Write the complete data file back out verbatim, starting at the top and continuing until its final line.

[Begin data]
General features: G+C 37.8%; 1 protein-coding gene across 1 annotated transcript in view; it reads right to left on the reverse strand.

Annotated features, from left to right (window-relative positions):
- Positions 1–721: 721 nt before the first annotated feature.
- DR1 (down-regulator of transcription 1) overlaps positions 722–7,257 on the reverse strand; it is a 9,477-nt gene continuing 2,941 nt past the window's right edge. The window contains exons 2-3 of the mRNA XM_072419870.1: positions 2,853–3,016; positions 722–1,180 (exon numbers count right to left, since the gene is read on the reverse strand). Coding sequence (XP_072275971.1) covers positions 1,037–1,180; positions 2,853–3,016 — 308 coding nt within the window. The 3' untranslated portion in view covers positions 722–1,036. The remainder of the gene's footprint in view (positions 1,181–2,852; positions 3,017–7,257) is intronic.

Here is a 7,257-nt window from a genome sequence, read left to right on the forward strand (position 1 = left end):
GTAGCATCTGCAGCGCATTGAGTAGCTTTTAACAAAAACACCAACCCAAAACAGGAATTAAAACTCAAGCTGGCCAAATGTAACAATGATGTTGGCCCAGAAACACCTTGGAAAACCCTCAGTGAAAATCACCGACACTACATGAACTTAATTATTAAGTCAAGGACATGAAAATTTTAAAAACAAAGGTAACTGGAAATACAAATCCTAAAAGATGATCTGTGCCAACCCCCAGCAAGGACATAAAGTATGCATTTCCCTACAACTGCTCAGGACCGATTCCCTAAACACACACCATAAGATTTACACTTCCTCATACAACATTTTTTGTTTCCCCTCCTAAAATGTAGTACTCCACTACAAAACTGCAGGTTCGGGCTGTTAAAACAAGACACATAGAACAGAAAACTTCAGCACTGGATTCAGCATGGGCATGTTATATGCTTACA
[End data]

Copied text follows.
General features: G+C 37.8%; 1 protein-coding gene across 1 annotated transcript in view; it reads right to left on the reverse strand.

Annotated features, from left to right (window-relative positions):
- Positions 1–721: 721 nt before the first annotated feature.
- DR1 (down-regulator of transcription 1) overlaps positions 722–7,257 on the reverse strand; it is a 9,477-nt gene continuing 2,941 nt past the window's right edge. The window contains exons 2-3 of the mRNA XM_072419870.1: positions 2,853–3,016; positions 722–1,180 (exon numbers count right to left, since the gene is read on the reverse strand). Coding sequence (XP_072275971.1) covers positions 1,037–1,180; positions 2,853–3,016 — 308 coding nt within the window. The 3' untranslated portion in view covers positions 722–1,036. The remainder of the gene's footprint in view (positions 1,181–2,852; positions 3,017–7,257) is intronic.

Here is a 7,257-nt window from a genome sequence, read left to right on the forward strand (position 1 = left end):
GTAGCATCTGCAGCGCATTGAGTAGCTTTTAACAAAAACACCAACCCAAAACAGGAATTAAAACTCAAGCTGGCCAAATGTAACAATGATGTTGGCCCAGAAACACCTTGGAAAACCCTCAGTGAAAATCACCGACACTACATGAACTTAATTATTAAGTCAAGGACATGAAAATTTTAAAAACAAAGGTAACTGGAAATACAAATCCTAAAAGATGATCTGTGCCAACCCCCAGCAAGGACATAAAGTATGCATTTCCCTACAACTGCTCAGGACCGATTCCCTAAACACACACCATAAGATTTACACTTCCTCATACAACATTTTTTGTTTCCCCTCCTAAAATGTAGTACTCCACTACAAAACTGCAGGTTCGGGCTGTTAAAACAAGACACATAGAACAGAAAACTTCAGCACTGGATTCAGCATGGGCATGTTATATGCTTACA